July 25, 2011


Soul Mates
A Solid Cast and a Good Script Bring Adult Romantic Comedy Back
By Cole Smithey

Crazy_stupid_loveFor the first time in a long time Hollywood offers up an energetic adult romantic comedy that's equal parts substance and comic spice. A generational divide between old-fashioned romantic sensibilities and the cultured mechanics of modern dating tactics bubble up for deeply satisfying laughs.

Steve Carell's suburban family man Cal gets hit by a ton of bricks when his childhood-sweetheart wife Emily (Julianne Moore) asks for a divorce so she can pursue a relationship with her smarmy co-worker David Lindhagen (Kevin Bacon). The perfectly cast Steve Carell is a picture of middle aged male frumpiness. He wears his dirty New Balance tennis shoes as if they were a birthright. Carell uses everyday mannerisms to convey an abandoned dog attitude for his disheveled character. Cal needs to be adopted, and we as the audience want to help.


Cal's brain is stuck on a short loop connected directly to his mopey mouth about how his adulterous wife "slept with David Lindhagen." Every patron and bartender at Cal's newly regular watering hole knows his sad sack story all too well. The posh venue also serves as the frequent hunting ground for Ryan Gosling's Jacob to ply his well worn trade of catch-and-release fishing for a steady stream of "fancy face" females who fall for his polished game 99% of the time. Jacob responds to something in Cal's naive nature. He generously offers to tutor Cal in the fine art of cocksmanship at no charge. Still, the sensei/student lessons come with face-slaps and a head-to-toe make-over that liberally drains Cal's credit card for the "16 items" he needs to reinvent his wardrobe. The filmmakers stumble during a couple of poorly calculated nude scenes between Cal and Jacob that briefly expose the screenwriters more than they do their characters.

Ryan Gosling isn't just convincing in the Don Juan role, he's magnetizing. Watching Gosling's super confident Jacob flirt and charm women galvanizes the script's assessment of modern day maleness.


Jacob tells Cal, "The battle of the sexes is over, and we won. Women lost when they started taking pole-dancing classes." The screenwriters are overflowing with such ideas about how male/female relations have changed in the age of internet porn, sexting, and YouTube instruction videos for everything.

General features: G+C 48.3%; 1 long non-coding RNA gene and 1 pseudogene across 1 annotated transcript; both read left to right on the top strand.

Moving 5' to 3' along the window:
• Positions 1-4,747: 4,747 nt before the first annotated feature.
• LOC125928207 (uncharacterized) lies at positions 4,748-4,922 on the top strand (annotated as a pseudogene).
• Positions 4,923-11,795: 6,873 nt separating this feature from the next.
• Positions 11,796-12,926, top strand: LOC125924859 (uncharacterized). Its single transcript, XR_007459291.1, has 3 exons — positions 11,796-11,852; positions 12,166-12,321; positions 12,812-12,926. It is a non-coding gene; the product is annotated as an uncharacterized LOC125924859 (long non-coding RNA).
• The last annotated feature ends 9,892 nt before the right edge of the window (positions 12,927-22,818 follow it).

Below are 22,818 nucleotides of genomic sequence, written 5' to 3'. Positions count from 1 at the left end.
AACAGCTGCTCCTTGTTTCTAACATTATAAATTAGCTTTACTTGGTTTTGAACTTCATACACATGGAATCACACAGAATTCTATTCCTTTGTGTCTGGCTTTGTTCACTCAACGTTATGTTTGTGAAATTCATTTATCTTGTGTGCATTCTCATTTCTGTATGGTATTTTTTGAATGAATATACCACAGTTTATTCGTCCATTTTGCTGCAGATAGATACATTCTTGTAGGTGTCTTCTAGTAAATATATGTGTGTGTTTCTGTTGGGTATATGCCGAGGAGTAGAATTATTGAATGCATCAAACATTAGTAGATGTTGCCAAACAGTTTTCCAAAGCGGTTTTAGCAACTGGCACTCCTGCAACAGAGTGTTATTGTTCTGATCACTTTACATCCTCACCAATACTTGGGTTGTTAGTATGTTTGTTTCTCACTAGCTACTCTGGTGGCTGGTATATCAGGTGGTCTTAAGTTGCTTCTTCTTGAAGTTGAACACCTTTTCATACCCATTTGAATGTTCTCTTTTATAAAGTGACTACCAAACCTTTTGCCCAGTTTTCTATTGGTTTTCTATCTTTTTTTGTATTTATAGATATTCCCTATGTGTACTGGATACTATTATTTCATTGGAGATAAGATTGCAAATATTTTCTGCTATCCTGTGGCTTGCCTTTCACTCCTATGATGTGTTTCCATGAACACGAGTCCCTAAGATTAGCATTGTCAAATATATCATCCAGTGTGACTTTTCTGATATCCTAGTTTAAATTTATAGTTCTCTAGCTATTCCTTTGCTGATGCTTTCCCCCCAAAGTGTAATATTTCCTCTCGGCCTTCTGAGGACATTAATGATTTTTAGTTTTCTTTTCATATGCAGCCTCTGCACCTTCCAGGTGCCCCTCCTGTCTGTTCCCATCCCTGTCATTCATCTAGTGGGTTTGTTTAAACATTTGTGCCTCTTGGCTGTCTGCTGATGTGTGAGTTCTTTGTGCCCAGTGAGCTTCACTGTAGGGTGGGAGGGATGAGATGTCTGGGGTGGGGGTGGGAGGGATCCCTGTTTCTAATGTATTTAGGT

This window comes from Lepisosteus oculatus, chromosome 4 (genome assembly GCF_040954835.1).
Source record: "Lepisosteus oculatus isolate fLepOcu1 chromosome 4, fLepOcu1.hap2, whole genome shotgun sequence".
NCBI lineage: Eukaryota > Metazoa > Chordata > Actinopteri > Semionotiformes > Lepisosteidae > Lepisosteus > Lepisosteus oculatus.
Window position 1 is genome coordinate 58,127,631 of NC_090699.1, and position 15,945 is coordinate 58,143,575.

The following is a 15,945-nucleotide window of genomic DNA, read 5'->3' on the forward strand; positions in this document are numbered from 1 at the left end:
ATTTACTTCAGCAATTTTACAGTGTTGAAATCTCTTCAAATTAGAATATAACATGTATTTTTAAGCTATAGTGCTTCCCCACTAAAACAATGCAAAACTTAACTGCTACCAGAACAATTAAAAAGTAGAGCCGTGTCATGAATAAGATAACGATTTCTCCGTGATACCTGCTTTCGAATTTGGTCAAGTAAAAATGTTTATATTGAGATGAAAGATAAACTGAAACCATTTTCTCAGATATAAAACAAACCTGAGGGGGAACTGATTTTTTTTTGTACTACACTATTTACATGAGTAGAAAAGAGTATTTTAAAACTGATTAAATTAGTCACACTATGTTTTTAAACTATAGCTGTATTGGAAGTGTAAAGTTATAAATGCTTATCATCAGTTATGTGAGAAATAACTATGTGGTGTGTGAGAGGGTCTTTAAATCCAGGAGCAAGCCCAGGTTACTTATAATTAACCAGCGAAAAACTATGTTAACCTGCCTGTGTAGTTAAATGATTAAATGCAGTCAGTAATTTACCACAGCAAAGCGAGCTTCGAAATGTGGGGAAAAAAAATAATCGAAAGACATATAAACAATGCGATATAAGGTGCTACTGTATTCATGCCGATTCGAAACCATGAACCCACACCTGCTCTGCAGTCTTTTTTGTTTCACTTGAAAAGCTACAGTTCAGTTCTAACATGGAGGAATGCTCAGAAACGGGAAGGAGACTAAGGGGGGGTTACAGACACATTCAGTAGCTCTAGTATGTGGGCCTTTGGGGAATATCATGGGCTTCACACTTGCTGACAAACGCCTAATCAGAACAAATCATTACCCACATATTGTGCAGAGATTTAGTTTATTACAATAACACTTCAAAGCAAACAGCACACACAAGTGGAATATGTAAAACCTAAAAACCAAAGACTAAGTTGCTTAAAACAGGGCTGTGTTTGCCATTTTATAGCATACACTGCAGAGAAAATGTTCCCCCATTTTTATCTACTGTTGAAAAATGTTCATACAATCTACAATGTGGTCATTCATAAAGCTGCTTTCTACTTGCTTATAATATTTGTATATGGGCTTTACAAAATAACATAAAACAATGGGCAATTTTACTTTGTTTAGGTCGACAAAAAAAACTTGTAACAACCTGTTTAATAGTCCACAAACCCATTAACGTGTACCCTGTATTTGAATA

Little does Jacob realize he's fated to meet his match in the guise of a young redheaded woman named Hannah (Emma Stone). There's real fire in the onscreen chemistry between Gosling and Stone. Their scenes together anchor the film's emotional aspirations.


"Crazy Stupid Love" is directed and filmed with such overall precision that when it slips under the heavy hand of commenting musical choices, such as a certain overused Talking Heads song, you can't help but groan at the cliché. There's also a little gear-grinding that occurs between the second and third act before the story finds it's escalating glide toward a family crisis of epic proportions.

Crazy stupid

Ironically, the film's theme lines are carried by Cal's 13-year-old son Robbie (well played by Jonah Bobo). Robbie has a major crush on his 17-year-old babysitter Jessica (Analeigh Tipton), who is busy trying to get Cal's romantic attention. Robbie views Jessica as his soul mate. Nothing will dissuade him. Robbie's persistence of romantic vision knows no boundaries. By the end of the movie neither do we. Anything seems possible with the right amount of heart.

Rated PG-13. 118 mins. (B+) (Four Stars - out of five / no halves)

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